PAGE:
In one way, the global recession "felt like more of the same" for Microsoft CIO Tony Scott. "The boss comes in and says, 'We want to cut costs.'"
But now, as the economy shows signs that a recovery is under way, "How many of us know how to grow?" Scott said during an event held in Boston on Tuesday by the Massachusetts Technology Leadership Council.
"The economy has flushed out the weak players. The strong have survived and picked up market share," he said. "We're talking big growth - right around the corner."
Scott already has an ample IT environment to maintain for Microsoft's roughly 93,000 employees. The company has 7,000 production servers and 11 production datacentres, according to a slide Scott showed the crowd.
Save for a single instance of SAP, Microsoft has few packaged applications, Scott said. "What we prefer to do is act as a place where we can run our tier-one apps with Microsoft technology." Microsoft is also famous for serving as a beta tester on its own products before making them generally available.
These days, "We're taking all of our tier-one apps and moving them all to the cloud," he added.
Cloud-style deployment allows applications to be provisioned dynamically in accordance with demand, versus dedicating a set of servers to a particular application all the time. Therefore, it is also distinct from traditional application hosting.
Microsoft is still shaking off that traditional style of IT and its inefficiencies, he said.
"We in the software industry have trained you to buy from us at the end of a quarter or at the end of the year," Scott said.
That means Microsoft's sales systems often sit idle only to explode into "mayhem" at quarter- or year-end, he said. Virtualisation has helped, but only so much, he said.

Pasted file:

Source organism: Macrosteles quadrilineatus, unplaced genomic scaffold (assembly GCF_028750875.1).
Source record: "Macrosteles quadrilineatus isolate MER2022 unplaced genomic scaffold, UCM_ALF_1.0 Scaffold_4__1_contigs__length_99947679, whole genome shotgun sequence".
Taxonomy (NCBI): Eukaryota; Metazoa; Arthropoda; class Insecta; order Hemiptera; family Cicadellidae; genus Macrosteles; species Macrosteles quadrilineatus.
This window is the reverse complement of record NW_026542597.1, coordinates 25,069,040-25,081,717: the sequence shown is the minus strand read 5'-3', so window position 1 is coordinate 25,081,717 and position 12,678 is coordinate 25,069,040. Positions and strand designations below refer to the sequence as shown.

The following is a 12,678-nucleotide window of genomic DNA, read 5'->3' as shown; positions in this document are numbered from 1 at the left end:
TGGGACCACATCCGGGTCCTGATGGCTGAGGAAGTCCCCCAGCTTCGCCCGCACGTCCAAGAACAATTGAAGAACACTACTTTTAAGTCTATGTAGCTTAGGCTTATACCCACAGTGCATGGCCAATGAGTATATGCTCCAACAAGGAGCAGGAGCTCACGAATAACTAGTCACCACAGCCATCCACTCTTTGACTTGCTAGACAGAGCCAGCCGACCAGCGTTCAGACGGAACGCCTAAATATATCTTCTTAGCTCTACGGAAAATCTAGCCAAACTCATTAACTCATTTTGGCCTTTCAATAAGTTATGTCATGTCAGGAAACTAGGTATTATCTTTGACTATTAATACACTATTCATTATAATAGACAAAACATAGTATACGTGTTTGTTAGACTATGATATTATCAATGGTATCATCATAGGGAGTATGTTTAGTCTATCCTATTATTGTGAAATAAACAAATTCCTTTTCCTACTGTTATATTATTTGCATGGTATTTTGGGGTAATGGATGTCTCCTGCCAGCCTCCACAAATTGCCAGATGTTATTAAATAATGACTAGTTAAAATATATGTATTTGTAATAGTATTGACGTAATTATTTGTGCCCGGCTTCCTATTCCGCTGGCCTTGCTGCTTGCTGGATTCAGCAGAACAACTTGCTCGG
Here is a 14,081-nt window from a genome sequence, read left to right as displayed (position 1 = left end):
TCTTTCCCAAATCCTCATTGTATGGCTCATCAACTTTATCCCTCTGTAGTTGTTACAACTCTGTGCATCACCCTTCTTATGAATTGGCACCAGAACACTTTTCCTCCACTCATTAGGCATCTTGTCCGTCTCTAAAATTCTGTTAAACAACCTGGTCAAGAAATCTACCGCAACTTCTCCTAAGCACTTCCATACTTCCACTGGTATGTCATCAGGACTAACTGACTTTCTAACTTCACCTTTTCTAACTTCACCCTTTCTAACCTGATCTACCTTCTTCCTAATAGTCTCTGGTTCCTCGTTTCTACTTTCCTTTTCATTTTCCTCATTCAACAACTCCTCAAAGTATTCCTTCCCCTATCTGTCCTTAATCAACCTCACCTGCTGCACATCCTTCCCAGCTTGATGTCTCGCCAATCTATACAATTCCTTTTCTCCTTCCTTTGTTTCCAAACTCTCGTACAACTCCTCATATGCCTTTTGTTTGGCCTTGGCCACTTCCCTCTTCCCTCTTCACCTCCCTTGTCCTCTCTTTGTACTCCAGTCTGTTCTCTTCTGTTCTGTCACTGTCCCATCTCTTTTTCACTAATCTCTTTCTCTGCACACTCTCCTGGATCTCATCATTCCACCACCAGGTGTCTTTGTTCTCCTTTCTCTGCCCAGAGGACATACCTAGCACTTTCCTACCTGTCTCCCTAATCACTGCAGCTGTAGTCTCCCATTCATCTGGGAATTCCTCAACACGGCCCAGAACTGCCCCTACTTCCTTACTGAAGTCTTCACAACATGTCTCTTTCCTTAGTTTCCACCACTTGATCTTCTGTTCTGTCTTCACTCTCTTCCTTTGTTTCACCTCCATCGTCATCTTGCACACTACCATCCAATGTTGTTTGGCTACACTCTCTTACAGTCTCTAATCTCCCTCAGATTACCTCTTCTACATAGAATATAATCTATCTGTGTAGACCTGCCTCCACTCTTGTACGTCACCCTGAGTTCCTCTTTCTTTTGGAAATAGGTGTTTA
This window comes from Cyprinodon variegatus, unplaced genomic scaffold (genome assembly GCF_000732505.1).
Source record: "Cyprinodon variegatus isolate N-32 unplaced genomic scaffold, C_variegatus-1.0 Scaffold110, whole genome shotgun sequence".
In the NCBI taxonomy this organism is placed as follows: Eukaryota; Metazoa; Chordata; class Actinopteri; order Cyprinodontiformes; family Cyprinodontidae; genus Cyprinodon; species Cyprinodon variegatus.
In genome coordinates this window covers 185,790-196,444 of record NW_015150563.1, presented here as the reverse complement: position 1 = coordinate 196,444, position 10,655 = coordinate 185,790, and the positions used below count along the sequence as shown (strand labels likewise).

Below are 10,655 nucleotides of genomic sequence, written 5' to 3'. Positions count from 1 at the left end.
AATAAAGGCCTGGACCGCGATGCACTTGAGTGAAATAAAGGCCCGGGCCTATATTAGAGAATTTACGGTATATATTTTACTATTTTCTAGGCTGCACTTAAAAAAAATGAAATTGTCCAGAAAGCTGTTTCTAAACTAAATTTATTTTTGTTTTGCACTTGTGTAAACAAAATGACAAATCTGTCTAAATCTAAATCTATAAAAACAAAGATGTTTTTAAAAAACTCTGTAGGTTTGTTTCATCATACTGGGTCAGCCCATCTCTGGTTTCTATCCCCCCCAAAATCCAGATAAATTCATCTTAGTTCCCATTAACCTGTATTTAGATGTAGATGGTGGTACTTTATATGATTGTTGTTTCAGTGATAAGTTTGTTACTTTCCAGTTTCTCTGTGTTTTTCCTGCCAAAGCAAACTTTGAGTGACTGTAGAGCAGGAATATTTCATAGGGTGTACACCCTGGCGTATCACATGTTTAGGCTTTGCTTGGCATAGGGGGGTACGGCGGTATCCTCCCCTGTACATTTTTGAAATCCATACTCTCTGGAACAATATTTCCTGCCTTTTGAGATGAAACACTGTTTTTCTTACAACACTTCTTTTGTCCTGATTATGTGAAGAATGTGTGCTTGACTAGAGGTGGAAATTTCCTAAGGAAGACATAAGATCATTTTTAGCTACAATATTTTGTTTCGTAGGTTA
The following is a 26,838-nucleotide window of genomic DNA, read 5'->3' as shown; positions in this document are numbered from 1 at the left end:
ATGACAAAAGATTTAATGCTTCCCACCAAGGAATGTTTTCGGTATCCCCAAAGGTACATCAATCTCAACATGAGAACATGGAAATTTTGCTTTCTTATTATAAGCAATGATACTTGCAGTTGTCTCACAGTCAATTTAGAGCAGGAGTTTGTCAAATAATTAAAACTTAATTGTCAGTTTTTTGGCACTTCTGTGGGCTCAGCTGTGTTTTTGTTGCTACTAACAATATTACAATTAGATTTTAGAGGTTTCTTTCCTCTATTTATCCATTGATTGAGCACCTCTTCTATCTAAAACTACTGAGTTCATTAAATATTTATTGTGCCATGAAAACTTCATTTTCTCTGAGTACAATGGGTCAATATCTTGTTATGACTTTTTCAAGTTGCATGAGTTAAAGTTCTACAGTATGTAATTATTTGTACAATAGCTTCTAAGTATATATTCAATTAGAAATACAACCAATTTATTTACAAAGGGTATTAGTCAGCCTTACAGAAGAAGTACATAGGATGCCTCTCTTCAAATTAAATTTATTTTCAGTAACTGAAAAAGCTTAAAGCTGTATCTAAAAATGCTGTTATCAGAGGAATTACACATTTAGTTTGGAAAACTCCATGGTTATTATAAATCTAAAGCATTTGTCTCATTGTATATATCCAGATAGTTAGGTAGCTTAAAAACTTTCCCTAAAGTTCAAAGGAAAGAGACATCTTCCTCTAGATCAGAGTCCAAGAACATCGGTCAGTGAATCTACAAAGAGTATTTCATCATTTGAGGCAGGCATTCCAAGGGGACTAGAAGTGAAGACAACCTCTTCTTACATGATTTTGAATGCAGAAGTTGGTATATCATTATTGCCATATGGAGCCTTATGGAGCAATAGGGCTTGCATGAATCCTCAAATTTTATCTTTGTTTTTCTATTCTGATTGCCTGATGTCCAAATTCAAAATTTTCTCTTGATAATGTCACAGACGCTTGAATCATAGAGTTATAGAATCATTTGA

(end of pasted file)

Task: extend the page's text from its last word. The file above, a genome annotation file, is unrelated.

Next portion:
In a brief interview following his talk, Scott said he is also interested in moving Microsoft's SAP instance to a cloud-based delivery system. "Right now I'm hard-provisioning app servers and scaling that for peak demand." But there is nothing to announce as of yet, he added.
Scott spends about 30 per cent of his time on the road, talking to customers, and the topic of cloud computing comes up frequently, he said. Cloud-based services, especially for basic applications like e-mail, will be widely adopted not long from now, Scott predicted.
"In five years, I'm not sure there'll be anyone saying that it's really important that they run their own e-mail system," he said. "It's going to be like someone saying I want to run my own electric plant because I want reliable electricity."
CIOs have three other broad transitions to make as the economy rebounds, said Andrew McAfee, a principal research scientist at the Massachusetts Institute of Technology's Center for Digital Business, during a panel discussion later at the event.
First, organisations are becoming more "scientific," driven by insights into hard data, said McAfee, who is known for his association with the Enterprise 2.0 movement. "That's in contrast to the way decisions get made now, which is basically, 'Trust me, I'm a smart guy.'"
Companies should also use technology to more effectively orchestrate how they do business, McAfee said. But at the same time, company leaders "need to get out of the way," to let their employees "self-organise" using social-networking tools and related technologies, he added.
CIOs who don't acknowledge the rise of cloud computing are in jeopardy, McAfee said. "The cloud is about as inevitable as the electrification of factories. It took a long time, but it was just flat-out the answer. If the CIO sees their role as maintaining some kind of physical plant, that will be more and more peripheral."
For his part, Scott warned that "the enemy of the future is creeping incrementalism, laying a little more glue on top of what we already have."